California’s water crisis is the disaster everybody saw coming but nobody had the political will to stop. It’s the byproduct of a broken system that’s dominated by self-serving elites and misguided ideologues. Or so says Joel Kotkin, a distinguished professor at Chapman University, who writes frequently about Golden State politics.
Kotkin says the drought could have been avoided through a combination of tactics, such as making farmers pay closer to a market rate on the water they use, or by allowing desalinization, a process in which the salt is removed from ocean water. But California’s political leaders couldn’t get it together to enact the policies that would have averted the water crisis.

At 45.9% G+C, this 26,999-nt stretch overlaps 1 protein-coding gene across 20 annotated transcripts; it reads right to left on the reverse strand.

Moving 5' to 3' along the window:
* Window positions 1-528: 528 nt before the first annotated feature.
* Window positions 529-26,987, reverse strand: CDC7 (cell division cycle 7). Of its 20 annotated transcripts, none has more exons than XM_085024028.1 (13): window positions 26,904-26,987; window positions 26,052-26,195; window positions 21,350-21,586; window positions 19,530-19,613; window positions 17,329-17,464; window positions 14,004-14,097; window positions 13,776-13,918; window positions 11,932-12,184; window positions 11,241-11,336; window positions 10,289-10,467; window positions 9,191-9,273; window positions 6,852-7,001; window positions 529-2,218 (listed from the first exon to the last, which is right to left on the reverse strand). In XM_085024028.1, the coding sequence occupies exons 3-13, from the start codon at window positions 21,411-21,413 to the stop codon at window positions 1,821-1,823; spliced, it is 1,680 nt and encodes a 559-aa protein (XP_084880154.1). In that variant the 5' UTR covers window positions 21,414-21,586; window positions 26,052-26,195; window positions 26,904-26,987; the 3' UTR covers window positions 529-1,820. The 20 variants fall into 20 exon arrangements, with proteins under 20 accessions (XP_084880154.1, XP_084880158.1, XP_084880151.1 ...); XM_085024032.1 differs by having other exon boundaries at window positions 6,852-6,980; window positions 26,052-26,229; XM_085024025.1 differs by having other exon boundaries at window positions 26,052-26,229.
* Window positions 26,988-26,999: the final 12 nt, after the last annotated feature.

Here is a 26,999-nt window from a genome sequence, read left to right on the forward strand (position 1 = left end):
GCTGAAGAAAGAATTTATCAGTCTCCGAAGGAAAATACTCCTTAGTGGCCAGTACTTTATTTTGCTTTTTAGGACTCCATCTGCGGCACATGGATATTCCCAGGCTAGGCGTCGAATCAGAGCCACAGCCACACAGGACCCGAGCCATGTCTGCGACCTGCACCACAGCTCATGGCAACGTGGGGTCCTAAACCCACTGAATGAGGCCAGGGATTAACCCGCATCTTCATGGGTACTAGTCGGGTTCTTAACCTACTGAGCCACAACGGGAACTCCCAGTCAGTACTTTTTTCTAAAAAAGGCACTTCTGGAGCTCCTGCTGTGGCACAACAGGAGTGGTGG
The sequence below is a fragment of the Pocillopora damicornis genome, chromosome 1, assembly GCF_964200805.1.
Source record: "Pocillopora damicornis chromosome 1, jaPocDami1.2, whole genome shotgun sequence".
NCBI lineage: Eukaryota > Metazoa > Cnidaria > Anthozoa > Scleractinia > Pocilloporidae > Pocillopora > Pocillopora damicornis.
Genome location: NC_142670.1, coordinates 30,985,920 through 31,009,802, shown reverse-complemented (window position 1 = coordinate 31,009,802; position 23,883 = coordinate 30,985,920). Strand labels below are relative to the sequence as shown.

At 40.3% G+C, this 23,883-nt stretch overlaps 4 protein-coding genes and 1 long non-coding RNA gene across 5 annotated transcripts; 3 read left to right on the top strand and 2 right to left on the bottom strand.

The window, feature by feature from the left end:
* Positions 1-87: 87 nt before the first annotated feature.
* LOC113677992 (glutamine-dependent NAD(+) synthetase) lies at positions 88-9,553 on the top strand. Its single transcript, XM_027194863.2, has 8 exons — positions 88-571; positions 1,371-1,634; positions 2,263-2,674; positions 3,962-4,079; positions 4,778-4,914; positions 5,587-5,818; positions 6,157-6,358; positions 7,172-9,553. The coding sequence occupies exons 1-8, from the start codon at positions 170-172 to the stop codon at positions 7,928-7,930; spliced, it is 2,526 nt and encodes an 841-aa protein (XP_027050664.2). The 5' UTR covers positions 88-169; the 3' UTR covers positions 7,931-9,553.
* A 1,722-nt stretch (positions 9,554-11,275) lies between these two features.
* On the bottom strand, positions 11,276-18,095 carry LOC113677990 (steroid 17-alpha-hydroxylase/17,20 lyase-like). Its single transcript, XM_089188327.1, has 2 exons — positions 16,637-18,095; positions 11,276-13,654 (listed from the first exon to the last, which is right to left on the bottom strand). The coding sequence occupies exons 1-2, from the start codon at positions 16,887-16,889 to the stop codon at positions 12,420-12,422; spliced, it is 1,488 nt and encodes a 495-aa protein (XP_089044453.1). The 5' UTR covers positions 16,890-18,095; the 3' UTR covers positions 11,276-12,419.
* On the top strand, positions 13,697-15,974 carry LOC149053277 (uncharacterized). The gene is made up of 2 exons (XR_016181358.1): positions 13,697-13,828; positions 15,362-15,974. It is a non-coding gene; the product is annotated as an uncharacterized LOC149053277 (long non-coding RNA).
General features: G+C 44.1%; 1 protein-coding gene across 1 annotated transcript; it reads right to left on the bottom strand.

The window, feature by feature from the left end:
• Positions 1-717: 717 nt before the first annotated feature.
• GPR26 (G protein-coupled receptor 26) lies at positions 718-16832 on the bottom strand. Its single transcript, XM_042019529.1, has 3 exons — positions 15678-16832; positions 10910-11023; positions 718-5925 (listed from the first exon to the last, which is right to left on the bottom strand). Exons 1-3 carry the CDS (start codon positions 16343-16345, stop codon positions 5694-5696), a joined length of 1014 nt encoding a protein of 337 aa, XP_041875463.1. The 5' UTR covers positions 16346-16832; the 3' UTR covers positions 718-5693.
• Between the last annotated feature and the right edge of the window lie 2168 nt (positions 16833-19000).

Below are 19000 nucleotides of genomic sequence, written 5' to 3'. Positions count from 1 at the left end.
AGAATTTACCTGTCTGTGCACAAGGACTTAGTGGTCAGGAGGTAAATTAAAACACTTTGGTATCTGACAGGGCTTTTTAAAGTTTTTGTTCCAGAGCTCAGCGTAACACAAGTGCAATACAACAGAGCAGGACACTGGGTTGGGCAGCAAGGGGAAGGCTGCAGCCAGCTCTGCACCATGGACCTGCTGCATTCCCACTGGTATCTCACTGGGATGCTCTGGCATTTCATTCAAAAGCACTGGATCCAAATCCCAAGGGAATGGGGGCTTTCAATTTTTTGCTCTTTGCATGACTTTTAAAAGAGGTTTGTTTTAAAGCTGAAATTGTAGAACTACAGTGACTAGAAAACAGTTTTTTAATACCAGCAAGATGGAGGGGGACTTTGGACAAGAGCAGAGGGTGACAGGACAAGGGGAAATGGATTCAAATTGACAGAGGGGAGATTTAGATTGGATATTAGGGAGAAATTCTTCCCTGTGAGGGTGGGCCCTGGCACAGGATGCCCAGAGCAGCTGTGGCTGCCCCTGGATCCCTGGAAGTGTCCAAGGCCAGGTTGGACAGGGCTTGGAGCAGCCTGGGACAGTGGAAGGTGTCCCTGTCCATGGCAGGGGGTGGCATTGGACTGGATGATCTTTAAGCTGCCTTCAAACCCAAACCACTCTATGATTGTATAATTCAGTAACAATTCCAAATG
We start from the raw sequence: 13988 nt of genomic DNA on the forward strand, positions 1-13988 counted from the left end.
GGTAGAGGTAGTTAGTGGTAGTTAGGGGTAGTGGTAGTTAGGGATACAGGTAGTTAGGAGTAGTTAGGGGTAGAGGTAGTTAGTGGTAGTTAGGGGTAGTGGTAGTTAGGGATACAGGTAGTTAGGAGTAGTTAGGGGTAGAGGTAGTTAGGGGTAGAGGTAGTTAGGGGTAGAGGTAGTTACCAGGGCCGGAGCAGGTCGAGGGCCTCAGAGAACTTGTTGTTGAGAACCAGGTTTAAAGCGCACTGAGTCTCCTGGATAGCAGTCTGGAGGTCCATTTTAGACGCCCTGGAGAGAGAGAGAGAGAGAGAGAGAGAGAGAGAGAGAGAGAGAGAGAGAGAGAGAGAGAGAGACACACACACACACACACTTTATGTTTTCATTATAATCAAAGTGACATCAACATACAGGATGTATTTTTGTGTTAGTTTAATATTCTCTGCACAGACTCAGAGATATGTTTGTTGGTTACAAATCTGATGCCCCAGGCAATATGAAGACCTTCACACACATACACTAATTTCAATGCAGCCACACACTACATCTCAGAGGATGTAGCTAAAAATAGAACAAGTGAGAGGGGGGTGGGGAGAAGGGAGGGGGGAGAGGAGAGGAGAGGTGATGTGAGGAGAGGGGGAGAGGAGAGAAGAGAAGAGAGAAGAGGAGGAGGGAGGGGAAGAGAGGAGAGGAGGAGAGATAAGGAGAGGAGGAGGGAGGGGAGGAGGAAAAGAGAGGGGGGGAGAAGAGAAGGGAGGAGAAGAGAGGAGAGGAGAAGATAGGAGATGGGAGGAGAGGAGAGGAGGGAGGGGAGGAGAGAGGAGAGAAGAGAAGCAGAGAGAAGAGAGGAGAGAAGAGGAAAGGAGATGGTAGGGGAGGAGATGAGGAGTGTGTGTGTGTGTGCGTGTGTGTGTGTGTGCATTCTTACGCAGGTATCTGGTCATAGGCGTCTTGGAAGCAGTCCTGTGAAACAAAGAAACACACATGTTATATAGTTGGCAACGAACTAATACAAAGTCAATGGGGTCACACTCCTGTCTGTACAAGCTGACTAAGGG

If the Golden State can’t fix its water problems, Kotkin argues, many industries will have to leave the state, destroying opportunities for poorer Californians, and exacerbating the growing class divide.
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